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Samsung SCX-4500 Multifuntion Laser Printer Review

We like pretty things. We like shiny things. Most components of our digital lifestyle have received some rather extreme makeovers. I need not remind you of the ancient “Zack Morris” cell phones of old, comparing them to the sleek and shiny RAZRs and iPhones of today. The same thing can be said about computer mice, computer towers, LCD monitors these days. You name it and chances are that there are plenty of aesthetically pleasing options for you to consider. The one area in our digital lives that has yet to be affected by our need for eye candy is the printer.

When you look at just about every company that manufactures printers for corporate or consumer use, the resulting product is usually a plain beige box that shoots out pieces of paper with some ink or toner on it. Look at most of the printers being offered by Canon, Dell, and HP, and you’ll quickly see how generic they all look. Samsung wants to change that.


Prior to hearing about the Samsung SCX-4500 multifunction printer, I couldn’t even fathom what a fashionable printer would look like. After all, printers are thought of — up until now, that is — as purely utilitarian devices. They’re there, because we need them and not because they look good. The Samsung SCX-4500 completely throws this mindset out the window.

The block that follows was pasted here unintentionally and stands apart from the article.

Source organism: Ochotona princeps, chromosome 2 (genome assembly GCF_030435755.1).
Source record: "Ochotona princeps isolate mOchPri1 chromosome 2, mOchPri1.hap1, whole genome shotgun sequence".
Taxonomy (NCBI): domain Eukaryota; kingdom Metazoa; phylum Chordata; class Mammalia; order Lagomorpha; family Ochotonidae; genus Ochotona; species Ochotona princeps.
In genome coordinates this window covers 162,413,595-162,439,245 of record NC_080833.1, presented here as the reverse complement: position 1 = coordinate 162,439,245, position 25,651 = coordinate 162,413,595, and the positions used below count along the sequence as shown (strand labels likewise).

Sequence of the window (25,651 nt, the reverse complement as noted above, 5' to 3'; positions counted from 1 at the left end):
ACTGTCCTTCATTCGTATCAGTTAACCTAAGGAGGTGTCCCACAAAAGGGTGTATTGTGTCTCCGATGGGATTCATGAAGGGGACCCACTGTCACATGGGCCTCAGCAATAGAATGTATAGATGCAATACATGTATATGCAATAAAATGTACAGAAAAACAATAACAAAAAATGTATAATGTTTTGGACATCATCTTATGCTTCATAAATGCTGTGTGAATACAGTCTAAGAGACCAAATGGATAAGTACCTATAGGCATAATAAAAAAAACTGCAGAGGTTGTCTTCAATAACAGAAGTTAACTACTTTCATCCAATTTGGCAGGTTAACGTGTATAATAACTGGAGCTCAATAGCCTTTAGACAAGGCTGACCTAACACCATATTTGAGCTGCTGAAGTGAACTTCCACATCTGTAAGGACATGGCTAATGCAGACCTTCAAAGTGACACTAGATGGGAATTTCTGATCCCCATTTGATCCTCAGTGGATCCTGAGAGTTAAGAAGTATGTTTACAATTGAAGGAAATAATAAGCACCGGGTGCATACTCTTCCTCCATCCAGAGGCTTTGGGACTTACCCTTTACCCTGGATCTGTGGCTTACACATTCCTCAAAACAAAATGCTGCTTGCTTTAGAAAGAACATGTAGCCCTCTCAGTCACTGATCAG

A Printer Can Be Eye Candy Too

Instead of a boring gray or beige complexion, the top cover of the Samsung SCX-4500 laser multifunction printer gets dressed up in an absolutely gorgeous piano black finish. It has the same glossy reflection that you’d find on the company’s MP3 players and LCD monitors. Unfortunately (or fortunately), this glossy finish does not extend down the sides of the printer, nor will you find any reflective goodness running down the front. Instead, these are all covered in matte black.


But that’s not where the attractiveness ends. Much like the Samsung YP-K5 (or recently reviewed YP-T9) portable MP3 player, this multifunction laser printer is equipped with touch-sensitive controls and a set of funky blue LEDs. What this means is that the “display” is typically hidden behind the piano black finish, nearly invisible to the naked eye when not in use. It is only when the blue lights are turned on by your touch that you can see what’s going on.

I’m personally not a fan of touch sensitive controls, although they add to the svelte appearance of this machine. I prefer standard buttons if only for the tactile feedback and relatively level of responsiveness. That said, if you’re accustomed to devices like the Apple iPhone, then you should have no qualms about using touch-sensitive controls on the SCX-4500.


Don’t get me wrong. The piano black finish, blue lights, and touch sensitive controls are very pleasing to the eye. I just don’t think that they’re the most functional and user friendly way to go. We all know how much of a fingerprint magnet that these glossy finishes inevitably are. Be sure to keep a buffing cloth close at hand.

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